heating a coop

Discussion in 'Coop & Run - Design, Construction, & Maintenance' started by mykl1, Sep 14, 2014.

  1. mykl1

    mykl1 Out Of The Brooder

    Nov 27, 2009
    hobart indiana
    What is the cheapest way to heat a coop?
  2. Ol Grey Mare

    Ol Grey Mare One egg shy of a full carton. ..... Premium Member

    Mar 9, 2014
    My Coop
    If you are housing healthy, fully-feathered birds (or chicks with a broody mama) there is no need to provide supplemental heat in 99.9% of situations.
  3. debbie_nibbles

    debbie_nibbles Chillin' With My Peeps

    Jul 21, 2009
    Port Angeles, Wa
    I've never heated mine unless it's for chicks, then just a heat bulb. They do fine on their own :)
  4. iwiw60

    iwiw60 Overrun With Chickens

    Jan 27, 2014
    Central Oregon
    Heating your coop runs the high risk of fire. Chickens don't require supplemental heat in their coop...in most cases they do well down to -20 degrees. They produce their own 'heat' .. the real thing you want to worry about during the winter is drafts.

    1 person likes this.
  5. Eagleeyeice

    Eagleeyeice Chillin' With My Peeps

    That would be devastating!

    As they say, A picture is worth a thousand words. That should get everyone's attention. I certainly did get mine. And being new to all of this, and reading everything that I could, I'm planning on letting my chickens supply the heat. I do plan on heating the water though. I'm going to make the cookie tin heater, and ordered a thermo cube from walmart yesterday.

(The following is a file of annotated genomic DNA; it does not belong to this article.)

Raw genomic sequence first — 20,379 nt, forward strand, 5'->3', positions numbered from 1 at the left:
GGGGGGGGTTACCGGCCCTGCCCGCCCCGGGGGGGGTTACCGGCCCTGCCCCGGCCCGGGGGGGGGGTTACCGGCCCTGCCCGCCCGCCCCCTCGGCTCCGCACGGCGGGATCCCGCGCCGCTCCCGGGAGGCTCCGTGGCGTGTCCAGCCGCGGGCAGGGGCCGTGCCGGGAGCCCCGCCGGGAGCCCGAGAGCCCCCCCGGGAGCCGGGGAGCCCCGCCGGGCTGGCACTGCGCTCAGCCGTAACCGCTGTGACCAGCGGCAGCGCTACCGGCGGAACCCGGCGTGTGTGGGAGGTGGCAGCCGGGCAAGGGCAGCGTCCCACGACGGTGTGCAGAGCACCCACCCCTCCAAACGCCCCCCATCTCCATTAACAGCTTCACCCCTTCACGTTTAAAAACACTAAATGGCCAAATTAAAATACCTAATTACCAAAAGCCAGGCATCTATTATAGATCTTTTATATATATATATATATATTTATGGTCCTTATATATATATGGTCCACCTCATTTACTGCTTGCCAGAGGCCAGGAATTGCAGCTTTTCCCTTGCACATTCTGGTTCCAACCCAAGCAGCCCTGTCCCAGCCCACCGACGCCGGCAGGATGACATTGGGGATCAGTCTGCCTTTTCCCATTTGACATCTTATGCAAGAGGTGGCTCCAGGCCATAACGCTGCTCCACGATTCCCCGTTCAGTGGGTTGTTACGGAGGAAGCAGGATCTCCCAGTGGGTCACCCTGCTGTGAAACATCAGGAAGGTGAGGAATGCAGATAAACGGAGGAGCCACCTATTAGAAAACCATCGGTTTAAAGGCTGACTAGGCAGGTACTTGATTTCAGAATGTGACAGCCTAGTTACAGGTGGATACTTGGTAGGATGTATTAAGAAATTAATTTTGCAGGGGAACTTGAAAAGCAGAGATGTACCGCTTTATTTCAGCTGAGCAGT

Last edited: Sep 15, 2014
  6. iwiw60

    iwiw60 Overrun With Chickens

    Jan 27, 2014
    Central Oregon
    Like you, I live in snow country, and had the misconception that my girls needed a heated coop...if I'm freezing my buns off they must be, too...not! It's not heating the coop we should be worried about this winter...it's the humidity the flock produces from their own body heat. Humidity/dampness is what'll get them. And they do need ventilation...no direct drafts especially toward the roost area, but they do need fresh air to help expel the humidity.

    So while we bundle up with our double-sweats, parkas and hats and plow our way through the snow out to the coop each day, our girls should be fine.

    HINT: take an old bath towel, cut it in strips about 8" wide and staple to your roost bar (with the staples on the underside). This helps their feet stay warmer and are easily changed out as needed.

    Best of luck to you and wishing you well! [​IMG]
  7. JackE

    JackE Overrun With Chickens

    Apr 26, 2010
    North Eastern Md.
    How about, nothing at all, and let they chickens take care of it.

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